A History of the County of Middlesex: Volume 7, Acton, Chiswick, Ealing and Brentford, West Twyford, Willesden. Originally published by Victoria County History, London, 1982.
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There was one absentee from church in 1626. (fn. 1) In 1640 the parish officials could find no recusants (fn. 2) and in 1706 the wife of Mr. John Keys, of Acton wells, and Catherine Acton, widow, who was living at the Old King's Head, were the only papists. (fn. 3) Catherine Acton was reported again in 1708, at the Crown alehouse, with George Hill, gentleman, and John Hyndham. (fn. 4) In 1767 a summary of papists in the diocese of London gave only one for Acton, (fn. 5) while none was found in 1790. (fn. 6)
Nicholas Selby housed 'Nuns of the Visitation' from more than one French convent in 1805, (fn. 7) probably represented by the nunnery from Rouen reported as in Acton in 1810, together with two families of papists. (fn. 8) The families were those of Selby, who had built Derwentwater House, and Peter Kelly, to whom Selby leased the new house, himself moving to Acton House next door. They were said to have maintained a priest between them and fitted out a chapel in the basement of Acton House. When Acton House was let in the summer, services took place in a wooden building in King Street, next to which lived the chaplain. Besides the two families and their servants, the congregation consisted of Irish workers from the market gardens at Turnham Green. (fn. 9)
In 1835 the Revd. Thomas Heptonstall, Selby's chaplain, was still holding services at a chapel in Acton, whose location is unknown. They continued in 1851, from which date Acton chapel was served from Turnham Green, but had apparently ceased by 1856. (fn. 10) It was not until 1880 that services were held again in Acton, preceding the opening of the church of Our Lady of Lourdes. That church and other Roman Catholic places of worship are described below.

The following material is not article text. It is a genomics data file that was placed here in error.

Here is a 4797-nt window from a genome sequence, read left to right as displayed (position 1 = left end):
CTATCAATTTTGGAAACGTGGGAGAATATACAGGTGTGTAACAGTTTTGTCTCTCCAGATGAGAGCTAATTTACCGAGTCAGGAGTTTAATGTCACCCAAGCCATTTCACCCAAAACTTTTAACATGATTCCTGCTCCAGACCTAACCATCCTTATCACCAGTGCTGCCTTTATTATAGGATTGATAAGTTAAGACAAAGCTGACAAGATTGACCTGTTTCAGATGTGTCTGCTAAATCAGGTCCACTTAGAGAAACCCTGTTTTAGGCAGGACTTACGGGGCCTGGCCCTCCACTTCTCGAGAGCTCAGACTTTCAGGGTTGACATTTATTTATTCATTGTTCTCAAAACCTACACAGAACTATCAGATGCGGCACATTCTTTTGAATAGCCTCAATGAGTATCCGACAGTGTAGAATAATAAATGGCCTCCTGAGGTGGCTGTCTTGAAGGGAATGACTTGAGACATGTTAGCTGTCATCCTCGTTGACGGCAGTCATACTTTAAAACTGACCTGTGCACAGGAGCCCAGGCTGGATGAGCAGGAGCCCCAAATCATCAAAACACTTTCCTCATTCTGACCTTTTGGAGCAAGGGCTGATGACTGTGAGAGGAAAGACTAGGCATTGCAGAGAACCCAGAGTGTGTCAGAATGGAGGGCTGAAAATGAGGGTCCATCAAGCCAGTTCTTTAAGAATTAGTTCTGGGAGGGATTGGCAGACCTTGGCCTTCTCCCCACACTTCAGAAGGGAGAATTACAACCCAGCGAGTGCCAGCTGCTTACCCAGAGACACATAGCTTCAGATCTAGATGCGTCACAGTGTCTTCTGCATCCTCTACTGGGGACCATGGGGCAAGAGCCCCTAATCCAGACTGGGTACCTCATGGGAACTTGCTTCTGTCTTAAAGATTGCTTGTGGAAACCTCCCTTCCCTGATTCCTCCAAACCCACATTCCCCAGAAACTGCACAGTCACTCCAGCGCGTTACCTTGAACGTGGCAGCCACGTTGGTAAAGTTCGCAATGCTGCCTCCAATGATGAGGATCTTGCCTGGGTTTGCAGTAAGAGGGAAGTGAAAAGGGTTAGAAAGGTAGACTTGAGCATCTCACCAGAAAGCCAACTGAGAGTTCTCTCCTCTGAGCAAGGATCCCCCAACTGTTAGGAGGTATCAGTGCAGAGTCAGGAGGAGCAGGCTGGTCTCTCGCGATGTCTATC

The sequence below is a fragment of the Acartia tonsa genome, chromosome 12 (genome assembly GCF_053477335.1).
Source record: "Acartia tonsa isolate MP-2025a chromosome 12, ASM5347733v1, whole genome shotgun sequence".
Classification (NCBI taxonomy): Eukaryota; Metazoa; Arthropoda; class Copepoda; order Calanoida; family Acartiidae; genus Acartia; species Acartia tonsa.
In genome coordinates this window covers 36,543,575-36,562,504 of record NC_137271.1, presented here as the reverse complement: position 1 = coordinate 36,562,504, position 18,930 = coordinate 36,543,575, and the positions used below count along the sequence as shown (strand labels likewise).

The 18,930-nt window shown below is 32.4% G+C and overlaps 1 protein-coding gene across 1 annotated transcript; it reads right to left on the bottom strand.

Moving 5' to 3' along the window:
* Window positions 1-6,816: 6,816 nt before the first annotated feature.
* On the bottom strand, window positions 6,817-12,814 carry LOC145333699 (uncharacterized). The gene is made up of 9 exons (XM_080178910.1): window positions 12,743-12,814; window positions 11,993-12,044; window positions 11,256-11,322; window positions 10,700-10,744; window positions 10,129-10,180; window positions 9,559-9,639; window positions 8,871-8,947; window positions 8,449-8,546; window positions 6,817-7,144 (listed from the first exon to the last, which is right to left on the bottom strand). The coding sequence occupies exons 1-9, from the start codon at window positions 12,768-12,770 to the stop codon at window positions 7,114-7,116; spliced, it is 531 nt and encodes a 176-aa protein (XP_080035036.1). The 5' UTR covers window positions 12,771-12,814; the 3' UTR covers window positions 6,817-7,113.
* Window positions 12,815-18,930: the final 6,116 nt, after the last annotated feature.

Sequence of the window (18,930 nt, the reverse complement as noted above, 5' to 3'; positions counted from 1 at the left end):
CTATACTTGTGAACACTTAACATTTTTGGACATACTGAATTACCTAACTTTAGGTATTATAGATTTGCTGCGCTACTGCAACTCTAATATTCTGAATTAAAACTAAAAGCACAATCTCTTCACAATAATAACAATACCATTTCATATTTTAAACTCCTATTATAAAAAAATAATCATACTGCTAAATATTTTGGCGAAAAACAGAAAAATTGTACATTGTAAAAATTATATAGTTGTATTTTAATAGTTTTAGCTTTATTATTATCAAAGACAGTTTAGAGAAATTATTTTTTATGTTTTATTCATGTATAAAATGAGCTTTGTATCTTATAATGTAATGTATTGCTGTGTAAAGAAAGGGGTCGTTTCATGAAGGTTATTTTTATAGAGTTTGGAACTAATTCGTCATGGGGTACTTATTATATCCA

St. Aidan's church founded 1922, using breeze-block hall in Old Oak Common Lane, E. Acton. New building 1961 by John Newton, seating 500: (fn. 11) brick and concrete, with open bell tower; nine bells by Whitechapel foundry; statue of St. Aidan by Kathleen Parbury on front of tower; altarpiece by Graham Sutherland; triptychs by Roy de Maistre; stained glass windows by Pierre Fourmaintraux; stations of the cross in concrete by Arthur Fleischmann; ceramic wall to baptistery with design by Adam Kossowski. (fn. 12)
Church of the Holy Family, Hanger Vale Lane, built 1967, to serve W. side of Acton. (fn. 13)
Our Lady of Lourdes, High St., originated in services from 1880 at no. 2 Gloucester Villas, Shakespeare Rd. Replaced by temp. church of Our Lady, Strafford Rd., S. Acton, 1882. (fn. 14) Closed 1902 when permanent church of Our Lady of Lourdes opened on land bought 1892. (fn. 15) Attendance 1903: 427 a.m. and p.m. (fn. 16) Yellow brick building with pale red tiled roof in Romanesque style by Goldie of Kensington, seating 400. (fn. 17)
Sisters of Charity under Protection of St. Vincent de Paul had convent by 1902 at nos. 45 and 47 Avenue Rd., where they ran day school. (fn. 18) Moved to no. 9 Rosemont Rd. 1930. Chapel at no. 1 Pierrepoint Rd., adjoining convent, registered 1959, and chapel at no. 14 Rosemont Rd. 1964. (fn. 19) Also ran old people's home 1979 at Magnolia Court, no. 4 Pierrepoint Rd.
Sisters of Society of Sacred Heart from France formed first convent in England 1842 at Berrymead Priory, where they ran boarding and day schools. Moved to Roehampton (Surr.) 1850. (fn. 20)
Chapel and sacristy in Acacia House, Central Ave., registered 1960, cancelled 1964. (fn. 21)
Apostolic Exarchate for Ukrainians in Gt. Britain had chapel 1979 in St. Olga's House, no. 14 Newburgh Rd., residence of Titular Bishop and Apostolic Exarch. (fn. 22)